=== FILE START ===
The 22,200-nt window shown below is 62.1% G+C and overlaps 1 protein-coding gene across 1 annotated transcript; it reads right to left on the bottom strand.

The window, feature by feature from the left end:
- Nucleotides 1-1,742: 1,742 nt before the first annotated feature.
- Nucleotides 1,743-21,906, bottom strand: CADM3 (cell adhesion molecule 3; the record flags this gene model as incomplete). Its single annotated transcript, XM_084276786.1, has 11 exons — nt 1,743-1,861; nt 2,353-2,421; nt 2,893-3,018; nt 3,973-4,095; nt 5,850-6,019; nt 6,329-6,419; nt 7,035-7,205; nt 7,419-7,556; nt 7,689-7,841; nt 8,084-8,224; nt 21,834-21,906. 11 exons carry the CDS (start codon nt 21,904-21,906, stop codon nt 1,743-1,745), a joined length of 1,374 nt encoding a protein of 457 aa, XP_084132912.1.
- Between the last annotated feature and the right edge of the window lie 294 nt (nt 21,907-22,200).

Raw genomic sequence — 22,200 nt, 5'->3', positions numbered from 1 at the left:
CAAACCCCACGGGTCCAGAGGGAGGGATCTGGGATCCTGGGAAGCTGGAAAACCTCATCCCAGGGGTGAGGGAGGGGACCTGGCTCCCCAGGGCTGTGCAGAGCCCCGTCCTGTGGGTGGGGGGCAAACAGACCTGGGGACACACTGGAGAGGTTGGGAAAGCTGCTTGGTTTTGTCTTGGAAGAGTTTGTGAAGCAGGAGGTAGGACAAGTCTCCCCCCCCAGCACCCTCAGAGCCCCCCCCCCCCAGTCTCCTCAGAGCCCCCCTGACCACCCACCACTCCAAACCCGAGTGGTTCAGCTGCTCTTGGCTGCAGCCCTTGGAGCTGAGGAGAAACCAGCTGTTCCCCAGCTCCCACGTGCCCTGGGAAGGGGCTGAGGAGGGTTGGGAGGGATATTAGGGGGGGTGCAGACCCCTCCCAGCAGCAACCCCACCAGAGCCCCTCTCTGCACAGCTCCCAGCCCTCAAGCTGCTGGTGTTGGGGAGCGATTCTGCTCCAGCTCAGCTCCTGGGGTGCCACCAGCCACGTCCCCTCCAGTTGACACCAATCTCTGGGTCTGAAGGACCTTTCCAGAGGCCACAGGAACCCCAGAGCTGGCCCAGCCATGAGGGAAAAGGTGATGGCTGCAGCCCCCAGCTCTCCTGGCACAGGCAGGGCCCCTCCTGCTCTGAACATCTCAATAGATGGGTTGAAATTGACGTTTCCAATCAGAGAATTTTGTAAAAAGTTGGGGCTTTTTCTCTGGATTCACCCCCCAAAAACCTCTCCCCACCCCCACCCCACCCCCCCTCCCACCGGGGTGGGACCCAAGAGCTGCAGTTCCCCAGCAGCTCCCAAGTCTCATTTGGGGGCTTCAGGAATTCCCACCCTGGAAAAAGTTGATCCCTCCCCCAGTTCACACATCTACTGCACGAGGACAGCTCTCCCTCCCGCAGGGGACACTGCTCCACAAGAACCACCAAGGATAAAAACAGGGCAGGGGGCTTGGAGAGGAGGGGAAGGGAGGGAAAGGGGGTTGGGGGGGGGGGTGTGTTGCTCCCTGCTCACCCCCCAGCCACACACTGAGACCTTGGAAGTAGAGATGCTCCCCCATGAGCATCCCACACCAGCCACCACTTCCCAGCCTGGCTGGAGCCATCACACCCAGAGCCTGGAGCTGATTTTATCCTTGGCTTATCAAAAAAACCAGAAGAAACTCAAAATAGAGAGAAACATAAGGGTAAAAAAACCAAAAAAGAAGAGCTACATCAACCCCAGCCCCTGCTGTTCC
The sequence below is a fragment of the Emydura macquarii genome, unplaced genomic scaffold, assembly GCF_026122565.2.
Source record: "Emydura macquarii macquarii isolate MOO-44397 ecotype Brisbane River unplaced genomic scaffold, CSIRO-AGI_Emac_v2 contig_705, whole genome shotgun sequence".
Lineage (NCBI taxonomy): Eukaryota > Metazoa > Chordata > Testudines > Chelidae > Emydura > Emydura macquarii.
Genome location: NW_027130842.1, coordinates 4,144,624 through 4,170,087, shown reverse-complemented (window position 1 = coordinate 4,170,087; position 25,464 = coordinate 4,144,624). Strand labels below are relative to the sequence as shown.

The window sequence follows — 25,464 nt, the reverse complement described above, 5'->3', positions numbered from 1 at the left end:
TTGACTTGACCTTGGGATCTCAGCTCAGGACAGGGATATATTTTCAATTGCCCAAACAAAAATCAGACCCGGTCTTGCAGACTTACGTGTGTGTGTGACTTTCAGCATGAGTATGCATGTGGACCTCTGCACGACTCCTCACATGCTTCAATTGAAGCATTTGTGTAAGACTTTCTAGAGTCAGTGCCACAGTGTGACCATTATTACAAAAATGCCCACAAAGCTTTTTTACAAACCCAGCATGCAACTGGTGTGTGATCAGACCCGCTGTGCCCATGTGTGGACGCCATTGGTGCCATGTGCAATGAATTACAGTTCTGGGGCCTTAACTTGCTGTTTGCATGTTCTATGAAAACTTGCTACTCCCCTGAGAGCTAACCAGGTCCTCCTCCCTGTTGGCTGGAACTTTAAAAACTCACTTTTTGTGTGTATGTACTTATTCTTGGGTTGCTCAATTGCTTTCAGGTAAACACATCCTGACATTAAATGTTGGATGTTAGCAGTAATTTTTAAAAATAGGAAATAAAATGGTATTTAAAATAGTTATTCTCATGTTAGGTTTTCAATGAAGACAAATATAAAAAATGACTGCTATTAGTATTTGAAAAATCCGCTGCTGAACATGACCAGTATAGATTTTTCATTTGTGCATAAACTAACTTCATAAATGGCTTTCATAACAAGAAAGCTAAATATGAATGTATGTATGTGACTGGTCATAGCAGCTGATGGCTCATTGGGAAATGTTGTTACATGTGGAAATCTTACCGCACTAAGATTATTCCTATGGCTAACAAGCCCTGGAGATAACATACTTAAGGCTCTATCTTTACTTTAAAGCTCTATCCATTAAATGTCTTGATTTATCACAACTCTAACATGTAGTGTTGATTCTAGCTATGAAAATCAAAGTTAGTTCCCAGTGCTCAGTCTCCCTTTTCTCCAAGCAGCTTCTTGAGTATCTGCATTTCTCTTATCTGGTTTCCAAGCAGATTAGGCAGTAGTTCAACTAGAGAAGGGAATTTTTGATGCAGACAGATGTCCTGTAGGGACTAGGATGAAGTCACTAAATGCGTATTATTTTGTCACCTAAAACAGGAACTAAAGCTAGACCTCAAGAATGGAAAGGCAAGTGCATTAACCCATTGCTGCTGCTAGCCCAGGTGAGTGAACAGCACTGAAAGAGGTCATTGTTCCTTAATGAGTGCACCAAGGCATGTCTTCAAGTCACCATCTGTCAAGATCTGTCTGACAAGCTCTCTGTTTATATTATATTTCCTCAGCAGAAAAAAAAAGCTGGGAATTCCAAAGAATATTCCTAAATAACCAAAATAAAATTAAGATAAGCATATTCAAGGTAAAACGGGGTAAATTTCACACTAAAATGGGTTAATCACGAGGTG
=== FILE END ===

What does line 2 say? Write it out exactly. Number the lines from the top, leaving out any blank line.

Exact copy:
The window, feature by feature from the left end: